Liberation Day in Guam

Liberation Day in Guam is observed on July 21st most years, but if that date falls on a Sunday, then the holiday is moved to the following Monday. This holiday commemorates the start of the Battle of Guam, which began in 1944 and led to the liberation of the island during WWII.

Guam has been a U.S. territory since the Spanish-American War, but Japan invaded Guam just a few days after they attacked Pearl Harbor in 1941. The Japanese held the island until the United States launched an assault to liberate it on July 21st, 1944. This battle lasted until August 10th, and it was only after the battle was won that Guam was liberated.

The History Of Liberation Day In Guam

After the Spanish-American War, Guam became a territory of the United States in December of 1898 after Spain ceded it to the U.S. The rest of the Mariana Islands were sold to Germany under the German-Spanish Treaty of 1899.

Guam remained a territory of the U.S. until World War II. After the Japanese launched a surprise attack against the U.S. Naval Base at Pearl Harbor in Hawaii, they then launched an invasion of Guam a few days later. In June of 1942, the U.S. won a significant victory at the Battle of Midway, which set the stage for them to launch a campaign to liberate Guam. They launched this campaign on July 21, 1944, and it took until August 10, 1944, for the U.S. to liberate the island. Liberation Day is on the same day as the beginning of the island’s liberation campaign.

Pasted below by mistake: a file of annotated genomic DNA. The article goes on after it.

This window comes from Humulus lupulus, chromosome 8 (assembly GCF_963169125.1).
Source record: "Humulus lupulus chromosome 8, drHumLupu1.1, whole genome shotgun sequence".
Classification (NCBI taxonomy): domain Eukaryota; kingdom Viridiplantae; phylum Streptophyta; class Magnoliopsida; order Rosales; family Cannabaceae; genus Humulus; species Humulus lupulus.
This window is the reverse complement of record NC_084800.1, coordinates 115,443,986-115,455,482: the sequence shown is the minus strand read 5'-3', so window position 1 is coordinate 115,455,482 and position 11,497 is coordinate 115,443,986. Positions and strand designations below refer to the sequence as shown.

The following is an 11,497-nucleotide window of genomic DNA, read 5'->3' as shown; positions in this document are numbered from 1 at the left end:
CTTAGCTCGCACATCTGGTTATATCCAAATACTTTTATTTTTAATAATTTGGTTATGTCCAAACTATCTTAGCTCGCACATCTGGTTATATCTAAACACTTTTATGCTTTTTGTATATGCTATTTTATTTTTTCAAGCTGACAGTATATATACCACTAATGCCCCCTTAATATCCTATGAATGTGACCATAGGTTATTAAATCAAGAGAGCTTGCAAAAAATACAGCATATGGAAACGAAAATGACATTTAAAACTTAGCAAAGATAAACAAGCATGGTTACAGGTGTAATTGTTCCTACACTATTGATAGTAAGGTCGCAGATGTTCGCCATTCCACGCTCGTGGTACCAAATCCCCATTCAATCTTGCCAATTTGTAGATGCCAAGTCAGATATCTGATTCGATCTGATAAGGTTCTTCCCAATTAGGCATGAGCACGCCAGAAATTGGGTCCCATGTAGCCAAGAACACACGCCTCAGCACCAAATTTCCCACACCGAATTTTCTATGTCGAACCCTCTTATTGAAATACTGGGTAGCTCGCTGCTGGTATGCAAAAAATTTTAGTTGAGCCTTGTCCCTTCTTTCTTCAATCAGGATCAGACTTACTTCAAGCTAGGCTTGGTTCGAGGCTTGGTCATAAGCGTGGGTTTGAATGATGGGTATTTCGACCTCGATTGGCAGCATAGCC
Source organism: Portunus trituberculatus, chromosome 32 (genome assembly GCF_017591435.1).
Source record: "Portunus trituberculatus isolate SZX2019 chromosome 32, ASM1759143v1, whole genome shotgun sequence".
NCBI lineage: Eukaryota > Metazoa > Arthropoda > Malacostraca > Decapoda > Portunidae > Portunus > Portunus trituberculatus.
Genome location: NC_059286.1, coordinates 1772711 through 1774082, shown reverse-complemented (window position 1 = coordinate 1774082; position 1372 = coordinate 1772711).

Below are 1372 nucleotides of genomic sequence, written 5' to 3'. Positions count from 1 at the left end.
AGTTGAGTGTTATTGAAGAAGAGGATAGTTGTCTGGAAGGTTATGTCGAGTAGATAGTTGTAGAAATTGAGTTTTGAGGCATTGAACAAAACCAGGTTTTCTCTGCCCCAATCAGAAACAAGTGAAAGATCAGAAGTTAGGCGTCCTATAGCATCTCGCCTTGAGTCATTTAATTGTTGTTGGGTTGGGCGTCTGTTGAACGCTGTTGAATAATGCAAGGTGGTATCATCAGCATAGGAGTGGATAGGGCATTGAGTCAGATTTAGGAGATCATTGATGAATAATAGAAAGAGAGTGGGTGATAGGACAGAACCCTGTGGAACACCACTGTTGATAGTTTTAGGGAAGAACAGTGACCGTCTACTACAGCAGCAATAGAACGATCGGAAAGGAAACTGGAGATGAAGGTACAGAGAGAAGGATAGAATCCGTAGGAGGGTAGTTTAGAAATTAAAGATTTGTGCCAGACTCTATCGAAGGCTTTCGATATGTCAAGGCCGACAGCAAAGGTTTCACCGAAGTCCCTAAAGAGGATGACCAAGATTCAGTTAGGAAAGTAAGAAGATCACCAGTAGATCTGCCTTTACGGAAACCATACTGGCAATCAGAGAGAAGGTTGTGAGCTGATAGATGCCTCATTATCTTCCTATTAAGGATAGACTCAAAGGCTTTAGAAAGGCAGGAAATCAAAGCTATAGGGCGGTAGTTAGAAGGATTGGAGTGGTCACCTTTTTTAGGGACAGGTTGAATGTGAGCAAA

Observing Liberation Day In Guam

Guam Liberation festivities include a summer carnival, a parade that occurs on Marine Corps Drive in Hagåtña (a parade that can stretch for over a mile), and even a “Queen Contest.” Some people spend the day making floats for the parade, while others simply sit back and enjoy the festivities.

Where is it celebrated?
Guam (Public holiday)
When is it?
This year (2024)
Next year (2025)
July 21 Monday
Last year (2023)
July 21 Friday